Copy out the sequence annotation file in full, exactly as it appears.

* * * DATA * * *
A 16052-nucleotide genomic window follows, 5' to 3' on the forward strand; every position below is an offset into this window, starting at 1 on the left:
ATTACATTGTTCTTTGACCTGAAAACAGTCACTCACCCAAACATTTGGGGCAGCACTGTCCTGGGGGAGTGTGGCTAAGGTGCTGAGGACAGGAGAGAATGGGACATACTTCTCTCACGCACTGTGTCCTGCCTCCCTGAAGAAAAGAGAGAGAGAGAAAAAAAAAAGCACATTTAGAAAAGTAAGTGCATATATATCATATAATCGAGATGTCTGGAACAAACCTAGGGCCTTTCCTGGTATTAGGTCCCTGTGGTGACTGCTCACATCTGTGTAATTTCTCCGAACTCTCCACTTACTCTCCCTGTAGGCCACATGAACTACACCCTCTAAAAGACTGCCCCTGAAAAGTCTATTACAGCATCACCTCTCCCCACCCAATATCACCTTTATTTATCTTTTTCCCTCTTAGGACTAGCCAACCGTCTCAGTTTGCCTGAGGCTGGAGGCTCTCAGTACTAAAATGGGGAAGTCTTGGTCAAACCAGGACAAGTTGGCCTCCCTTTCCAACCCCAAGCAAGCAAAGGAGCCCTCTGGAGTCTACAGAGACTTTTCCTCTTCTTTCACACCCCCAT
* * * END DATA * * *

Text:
A 16052-nucleotide genomic window follows, 5' to 3' on the forward strand; every position below is an offset into this window, starting at 1 on the left:
ATTACATTGTTCTTTGACCTGAAAACAGTCACTCACCCAAACATTTGGGGCAGCACTGTCCTGGGGGAGTGTGGCTAAGGTGCTGAGGACAGGAGAGAATGGGACATACTTCTCTCACGCACTGTGTCCTGCCTCCCTGAAGAAAAGAGAGAGAGAGAAAAAAAAAAGCACATTTAGAAAAGTAAGTGCATATATATCATATAATCGAGATGTCTGGAACAAACCTAGGGCCTTTCCTGGTATTAGGTCCCTGTGGTGACTGCTCACATCTGTGTAATTTCTCCGAACTCTCCACTTACTCTCCCTGTAGGCCACATGAACTACACCCTCTAAAAGACTGCCCCTGAAAAGTCTATTACAGCATCACCTCTCCCCACCCAATATCACCTTTATTTATCTTTTTCCCTCTTAGGACTAGCCAACCGTCTCAGTTTGCCTGAGGCTGGAGGCTCTCAGTACTAAAATGGGGAAGTCTTGGTCAAACCAGGACAAGTTGGCCTCCCTTTCCAACCCCAAGCAAGCAAAGGAGCCCTCTGGAGTCTACAGAGACTTTTCCTCTTCTTTCACACCCCCAT